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FOS criticised over fraud claims

Ramesh Sharma

April 8, 2006

Alan Lakey, senior partner at Highclere Financial Services, said FOS had admitted to him that they would not report people found to have committed fraud. He said: “When the FOS believes that a fraud is being practised, it refuses to report the culprit to the National Criminal Intelligence Service or other official body. Fraudsters are politely rebuffed and advised to pursue complaints via the court system.

“I am now in possession of a response from the FOS legal department, which confirms that where, at some later date, evidence is produced confirming fraud, they are unlikely to re-open a file. It suggests a firm should pursue the matter through the courts.

“It is no surprise that firms are increasingly concerned at the imbalance within the FOS procedures. The current system is unfair, plain and simple.”

Responding to the allegations, David Cresswell, head of communications at the FOS, said: “The Ombudsman service pursues fewer than one-in-six complaints that consumers raise with us. The majority of the complaints that we filter out involve simple misunderstandings, unrealistic expectations, and breakdowns in communication between firms and their customers.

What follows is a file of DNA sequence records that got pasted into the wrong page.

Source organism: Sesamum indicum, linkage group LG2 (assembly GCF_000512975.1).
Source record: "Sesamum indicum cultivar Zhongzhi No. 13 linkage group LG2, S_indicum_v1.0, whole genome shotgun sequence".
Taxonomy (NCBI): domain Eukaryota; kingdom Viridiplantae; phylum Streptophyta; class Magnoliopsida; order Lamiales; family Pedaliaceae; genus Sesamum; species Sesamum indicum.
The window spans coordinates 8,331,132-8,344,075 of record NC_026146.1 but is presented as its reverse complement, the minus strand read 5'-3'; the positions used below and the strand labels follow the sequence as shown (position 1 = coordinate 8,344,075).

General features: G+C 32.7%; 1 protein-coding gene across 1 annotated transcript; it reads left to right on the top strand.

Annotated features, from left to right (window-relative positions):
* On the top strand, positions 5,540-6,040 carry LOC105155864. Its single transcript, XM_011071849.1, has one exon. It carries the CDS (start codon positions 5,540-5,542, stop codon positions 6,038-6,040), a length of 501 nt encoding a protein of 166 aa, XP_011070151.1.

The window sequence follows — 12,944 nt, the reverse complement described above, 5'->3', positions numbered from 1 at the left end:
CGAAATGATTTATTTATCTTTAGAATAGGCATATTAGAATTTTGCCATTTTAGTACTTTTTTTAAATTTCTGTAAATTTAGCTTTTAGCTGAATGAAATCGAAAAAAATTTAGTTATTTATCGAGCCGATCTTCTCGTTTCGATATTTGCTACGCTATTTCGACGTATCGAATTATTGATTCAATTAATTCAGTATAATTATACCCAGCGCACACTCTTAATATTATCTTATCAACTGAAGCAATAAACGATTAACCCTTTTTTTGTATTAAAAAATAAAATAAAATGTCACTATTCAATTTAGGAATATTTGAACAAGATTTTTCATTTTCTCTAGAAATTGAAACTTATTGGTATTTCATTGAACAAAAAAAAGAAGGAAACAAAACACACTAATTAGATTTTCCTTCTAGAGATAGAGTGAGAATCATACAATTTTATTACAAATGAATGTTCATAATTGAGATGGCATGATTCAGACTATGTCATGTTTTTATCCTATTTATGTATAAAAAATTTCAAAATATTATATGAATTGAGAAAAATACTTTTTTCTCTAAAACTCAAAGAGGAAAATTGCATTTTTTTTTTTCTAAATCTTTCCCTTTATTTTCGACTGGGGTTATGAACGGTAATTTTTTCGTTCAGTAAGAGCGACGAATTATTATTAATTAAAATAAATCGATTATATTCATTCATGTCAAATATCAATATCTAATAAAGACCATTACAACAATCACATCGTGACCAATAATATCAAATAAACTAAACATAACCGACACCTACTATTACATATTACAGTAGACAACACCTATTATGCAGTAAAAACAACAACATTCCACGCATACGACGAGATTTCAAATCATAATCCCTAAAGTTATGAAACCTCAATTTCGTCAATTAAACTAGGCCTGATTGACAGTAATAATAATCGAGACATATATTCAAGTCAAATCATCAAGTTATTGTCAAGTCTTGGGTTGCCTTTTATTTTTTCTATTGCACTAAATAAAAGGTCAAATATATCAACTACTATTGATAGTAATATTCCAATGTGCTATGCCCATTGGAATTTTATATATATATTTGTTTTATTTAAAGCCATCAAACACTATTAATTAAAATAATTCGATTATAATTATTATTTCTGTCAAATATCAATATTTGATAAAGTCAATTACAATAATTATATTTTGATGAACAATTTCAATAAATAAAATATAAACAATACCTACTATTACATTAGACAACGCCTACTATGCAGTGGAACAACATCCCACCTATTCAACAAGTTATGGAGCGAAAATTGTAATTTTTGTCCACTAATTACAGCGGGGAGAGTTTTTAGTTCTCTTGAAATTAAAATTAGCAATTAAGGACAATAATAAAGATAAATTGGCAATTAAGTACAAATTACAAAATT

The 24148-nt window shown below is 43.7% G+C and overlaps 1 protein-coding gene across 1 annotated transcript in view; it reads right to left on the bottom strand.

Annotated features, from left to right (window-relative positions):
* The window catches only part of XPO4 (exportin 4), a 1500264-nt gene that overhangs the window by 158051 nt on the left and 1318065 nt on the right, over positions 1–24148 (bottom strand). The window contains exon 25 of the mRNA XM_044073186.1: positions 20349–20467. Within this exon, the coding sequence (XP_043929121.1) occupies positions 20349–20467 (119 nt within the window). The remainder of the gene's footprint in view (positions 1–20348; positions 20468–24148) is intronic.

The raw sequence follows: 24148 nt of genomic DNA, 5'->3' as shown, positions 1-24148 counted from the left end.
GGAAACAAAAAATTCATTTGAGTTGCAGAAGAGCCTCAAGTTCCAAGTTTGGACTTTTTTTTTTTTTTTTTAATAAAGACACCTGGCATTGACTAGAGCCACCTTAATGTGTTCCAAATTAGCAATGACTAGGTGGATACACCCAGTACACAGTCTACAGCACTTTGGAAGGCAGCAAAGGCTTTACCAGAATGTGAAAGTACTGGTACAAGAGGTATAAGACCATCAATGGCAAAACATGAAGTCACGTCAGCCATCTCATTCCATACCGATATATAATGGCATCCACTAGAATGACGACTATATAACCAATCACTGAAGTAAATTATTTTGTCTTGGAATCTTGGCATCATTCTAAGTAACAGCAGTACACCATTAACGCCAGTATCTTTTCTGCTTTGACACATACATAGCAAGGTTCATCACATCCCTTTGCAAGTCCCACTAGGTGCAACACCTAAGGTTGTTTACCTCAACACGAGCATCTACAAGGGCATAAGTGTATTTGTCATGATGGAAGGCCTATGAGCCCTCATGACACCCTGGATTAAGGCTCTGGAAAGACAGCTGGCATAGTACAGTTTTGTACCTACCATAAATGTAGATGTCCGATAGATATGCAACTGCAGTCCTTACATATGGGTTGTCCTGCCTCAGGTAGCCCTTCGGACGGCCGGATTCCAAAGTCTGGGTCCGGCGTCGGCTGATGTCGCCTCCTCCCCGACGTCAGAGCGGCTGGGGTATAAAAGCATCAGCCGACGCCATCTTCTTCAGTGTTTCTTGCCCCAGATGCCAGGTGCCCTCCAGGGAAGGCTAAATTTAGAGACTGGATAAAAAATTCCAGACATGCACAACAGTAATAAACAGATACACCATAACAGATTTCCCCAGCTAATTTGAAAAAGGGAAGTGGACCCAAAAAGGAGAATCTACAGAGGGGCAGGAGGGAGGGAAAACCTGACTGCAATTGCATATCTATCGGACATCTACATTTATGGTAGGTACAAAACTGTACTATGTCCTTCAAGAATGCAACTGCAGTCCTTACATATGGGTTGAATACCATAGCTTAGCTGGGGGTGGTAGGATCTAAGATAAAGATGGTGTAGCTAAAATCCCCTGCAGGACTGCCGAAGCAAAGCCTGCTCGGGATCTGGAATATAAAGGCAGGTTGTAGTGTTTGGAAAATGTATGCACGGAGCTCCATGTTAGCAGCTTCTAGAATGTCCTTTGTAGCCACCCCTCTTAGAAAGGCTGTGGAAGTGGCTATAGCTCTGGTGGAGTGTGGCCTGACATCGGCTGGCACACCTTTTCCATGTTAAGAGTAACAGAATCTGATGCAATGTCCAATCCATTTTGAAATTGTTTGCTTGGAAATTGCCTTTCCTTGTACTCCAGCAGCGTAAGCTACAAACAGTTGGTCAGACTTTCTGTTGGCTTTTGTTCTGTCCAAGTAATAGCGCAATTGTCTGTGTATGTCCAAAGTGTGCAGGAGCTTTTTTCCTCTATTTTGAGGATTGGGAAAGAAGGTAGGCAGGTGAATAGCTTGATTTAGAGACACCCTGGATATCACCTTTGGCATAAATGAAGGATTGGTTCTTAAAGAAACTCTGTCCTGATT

“At this preliminary stage we also filter out complaints that clearly have no merit, well before they become full-blown ‘chargeable cases’. But just because someone doesn’t have their complaint pursued (or upheld) by the Ombudsman isn’t proof they were committing fraud. Fraud is a criminal offence and the Ombudsman was not set up to investigate or prosecute criminal matters. If a firm has evidence that any party has committed a criminal offence against it, it is the firm’s responsibility to pursue the matter with the authorities. I don’t believe his views are broadly representative of the industry.”


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